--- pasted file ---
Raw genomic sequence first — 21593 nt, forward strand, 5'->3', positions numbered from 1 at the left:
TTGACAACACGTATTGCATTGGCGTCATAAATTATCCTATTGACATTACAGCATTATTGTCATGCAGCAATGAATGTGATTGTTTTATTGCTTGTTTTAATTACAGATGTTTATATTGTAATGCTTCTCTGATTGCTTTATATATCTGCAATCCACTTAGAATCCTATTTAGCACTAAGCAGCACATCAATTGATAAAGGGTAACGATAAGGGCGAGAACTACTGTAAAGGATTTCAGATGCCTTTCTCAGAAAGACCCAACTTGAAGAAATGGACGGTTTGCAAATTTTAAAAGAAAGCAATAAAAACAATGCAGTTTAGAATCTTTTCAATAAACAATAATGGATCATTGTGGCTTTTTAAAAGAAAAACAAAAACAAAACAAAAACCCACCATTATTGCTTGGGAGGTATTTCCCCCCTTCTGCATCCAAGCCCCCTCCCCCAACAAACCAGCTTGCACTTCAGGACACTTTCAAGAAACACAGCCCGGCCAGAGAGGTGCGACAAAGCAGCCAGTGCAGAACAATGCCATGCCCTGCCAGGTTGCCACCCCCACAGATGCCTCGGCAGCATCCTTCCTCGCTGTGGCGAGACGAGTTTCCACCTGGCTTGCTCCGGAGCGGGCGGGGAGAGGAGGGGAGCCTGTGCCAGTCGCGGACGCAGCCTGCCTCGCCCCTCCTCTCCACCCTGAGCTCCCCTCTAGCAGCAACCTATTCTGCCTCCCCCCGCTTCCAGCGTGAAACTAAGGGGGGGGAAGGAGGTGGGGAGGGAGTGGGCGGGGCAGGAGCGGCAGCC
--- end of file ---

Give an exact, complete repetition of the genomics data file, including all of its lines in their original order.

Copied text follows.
Raw genomic sequence first — 21593 nt, forward strand, 5'->3', positions numbered from 1 at the left:
TTGACAACACGTATTGCATTGGCGTCATAAATTATCCTATTGACATTACAGCATTATTGTCATGCAGCAATGAATGTGATTGTTTTATTGCTTGTTTTAATTACAGATGTTTATATTGTAATGCTTCTCTGATTGCTTTATATATCTGCAATCCACTTAGAATCCTATTTAGCACTAAGCAGCACATCAATTGATAAAGGGTAACGATAAGGGCGAGAACTACTGTAAAGGATTTCAGATGCCTTTCTCAGAAAGACCCAACTTGAAGAAATGGACGGTTTGCAAATTTTAAAAGAAAGCAATAAAAACAATGCAGTTTAGAATCTTTTCAATAAACAATAATGGATCATTGTGGCTTTTTAAAAGAAAAACAAAAACAAAACAAAAACCCACCATTATTGCTTGGGAGGTATTTCCCCCCTTCTGCATCCAAGCCCCCTCCCCCAACAAACCAGCTTGCACTTCAGGACACTTTCAAGAAACACAGCCCGGCCAGAGAGGTGCGACAAAGCAGCCAGTGCAGAACAATGCCATGCCCTGCCAGGTTGCCACCCCCACAGATGCCTCGGCAGCATCCTTCCTCGCTGTGGCGAGACGAGTTTCCACCTGGCTTGCTCCGGAGCGGGCGGGGAGAGGAGGGGAGCCTGTGCCAGTCGCGGACGCAGCCTGCCTCGCCCCTCCTCTCCACCCTGAGCTCCCCTCTAGCAGCAACCTATTCTGCCTCCCCCCGCTTCCAGCGTGAAACTAAGGGGGGGGAAGGAGGTGGGGAGGGAGTGGGCGGGGCAGGAGCGGCAGCC